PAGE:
What Police Are Doing To Volunteers Who Help The Homeless In Cities Across America Is Disgraceful
In the most recent example of government regulation not only intruding into the private interaction of citizens, but actually inflicting suffering, news reports surfaced this week that well-meaning good Samaritans are being ticketed for sharing food with the homeless and hungry.
San Antonio police recently served a ticket on a chef who dared to share restaurant quality food to those truly in need. The offense: Lack of a permit. The fine? Two-thousand-dollars.
While local governments sometimes cite the need to protect the homeless from the dangers of consuming food from unknown sources, claiming it might be unclean, spoiled or even tampered with, chef Joan Cheever’s decade-long charitable work hardly fits in that category.
She has provided these quality meals for the past decade and has all the required licenses for a commercial kitchen and the delivery truck, but does not have a license to give food to the needy.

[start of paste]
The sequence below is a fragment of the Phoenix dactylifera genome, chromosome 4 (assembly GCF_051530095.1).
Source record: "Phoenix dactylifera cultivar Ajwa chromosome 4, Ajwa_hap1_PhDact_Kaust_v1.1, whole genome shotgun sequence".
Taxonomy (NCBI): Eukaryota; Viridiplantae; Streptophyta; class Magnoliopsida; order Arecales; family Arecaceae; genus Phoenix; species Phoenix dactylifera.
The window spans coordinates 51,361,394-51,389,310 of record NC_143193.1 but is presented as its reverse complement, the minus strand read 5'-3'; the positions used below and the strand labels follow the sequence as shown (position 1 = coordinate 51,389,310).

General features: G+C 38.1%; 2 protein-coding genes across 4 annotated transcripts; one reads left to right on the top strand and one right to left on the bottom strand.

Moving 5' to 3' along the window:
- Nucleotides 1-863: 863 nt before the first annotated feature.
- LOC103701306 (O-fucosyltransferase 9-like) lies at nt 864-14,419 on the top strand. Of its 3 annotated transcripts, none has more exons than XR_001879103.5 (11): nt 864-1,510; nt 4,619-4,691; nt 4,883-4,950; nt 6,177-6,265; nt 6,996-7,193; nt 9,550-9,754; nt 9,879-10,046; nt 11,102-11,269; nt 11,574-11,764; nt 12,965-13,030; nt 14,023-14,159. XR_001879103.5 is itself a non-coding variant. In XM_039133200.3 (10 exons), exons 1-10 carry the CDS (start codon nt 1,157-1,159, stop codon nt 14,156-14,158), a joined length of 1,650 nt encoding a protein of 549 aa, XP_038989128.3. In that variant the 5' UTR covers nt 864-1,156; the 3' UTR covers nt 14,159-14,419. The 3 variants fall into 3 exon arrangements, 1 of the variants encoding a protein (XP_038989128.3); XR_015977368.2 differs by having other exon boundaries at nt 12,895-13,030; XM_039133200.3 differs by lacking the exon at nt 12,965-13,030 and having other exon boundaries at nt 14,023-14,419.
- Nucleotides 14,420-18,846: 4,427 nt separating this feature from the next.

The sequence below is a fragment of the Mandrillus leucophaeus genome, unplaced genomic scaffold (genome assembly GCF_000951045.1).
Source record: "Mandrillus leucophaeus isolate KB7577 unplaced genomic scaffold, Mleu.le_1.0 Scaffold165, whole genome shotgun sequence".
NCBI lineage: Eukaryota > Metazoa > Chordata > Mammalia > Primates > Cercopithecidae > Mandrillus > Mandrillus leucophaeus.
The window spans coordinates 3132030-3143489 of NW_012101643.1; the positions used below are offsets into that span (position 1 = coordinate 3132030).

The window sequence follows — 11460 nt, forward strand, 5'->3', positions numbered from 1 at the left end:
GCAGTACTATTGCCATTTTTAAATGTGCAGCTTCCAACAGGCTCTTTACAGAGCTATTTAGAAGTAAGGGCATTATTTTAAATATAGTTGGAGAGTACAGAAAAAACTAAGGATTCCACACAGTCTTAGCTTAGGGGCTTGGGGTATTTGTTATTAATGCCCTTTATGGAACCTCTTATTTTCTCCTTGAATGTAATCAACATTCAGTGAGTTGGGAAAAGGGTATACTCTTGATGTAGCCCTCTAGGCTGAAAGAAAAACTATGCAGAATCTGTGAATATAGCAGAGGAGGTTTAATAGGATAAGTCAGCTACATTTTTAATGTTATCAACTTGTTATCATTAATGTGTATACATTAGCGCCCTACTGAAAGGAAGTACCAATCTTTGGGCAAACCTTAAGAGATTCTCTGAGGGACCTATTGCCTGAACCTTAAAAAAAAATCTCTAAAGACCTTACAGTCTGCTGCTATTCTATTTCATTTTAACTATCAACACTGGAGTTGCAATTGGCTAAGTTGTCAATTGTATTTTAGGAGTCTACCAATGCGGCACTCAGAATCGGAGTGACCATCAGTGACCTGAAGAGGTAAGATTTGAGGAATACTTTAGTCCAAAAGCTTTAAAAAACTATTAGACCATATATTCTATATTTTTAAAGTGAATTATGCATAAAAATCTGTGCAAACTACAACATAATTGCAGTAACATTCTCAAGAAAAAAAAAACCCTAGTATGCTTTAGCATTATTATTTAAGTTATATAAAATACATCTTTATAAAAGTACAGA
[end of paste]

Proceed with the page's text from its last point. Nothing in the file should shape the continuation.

But San Antonio is not the only city to enact such laws prohibiting charity to provide for our fellow man’s most basic need. Ft. Lauderdale, Florida has also been in the news when a 90-year-old chef, Arnold Abbot, was arrested for sharing food with the homeless, facing two-months in jail and hundreds of dollars in fines.
A pastor in Birmingham, Alabama was prevented from sharing food with the homeless because his food truck did not have the appropriate license.
However, other cities share the shame. The National Law Center on Homeless and Policy reported in 2014 that 9 percent of U.S. cities have passed similar laws.
The National Coalition for the Homeless found that over 30 cities have already passed or are in the process of enacting similar ordinances since January 2013.
Arguably, the cities are infringing on the citizens’ right to freedom of assembly, as guaranteed in the First Amendment of the U.S. Constitution and reiterated in state constitutions.
In reality, what city councils and mayor’s offices are seeking to do is outlaw the “crimes” of homelessness and hunger by pushing the real victims into the shadows. Such sites do not show off a city to tourists or attract business.
The homeless and hungry are our neighbors, “the least among us,” but are not pleasant reminders of our failure to solve the age-old problem of poverty and hopelessness. And in the meantime, easing their plight is a crime.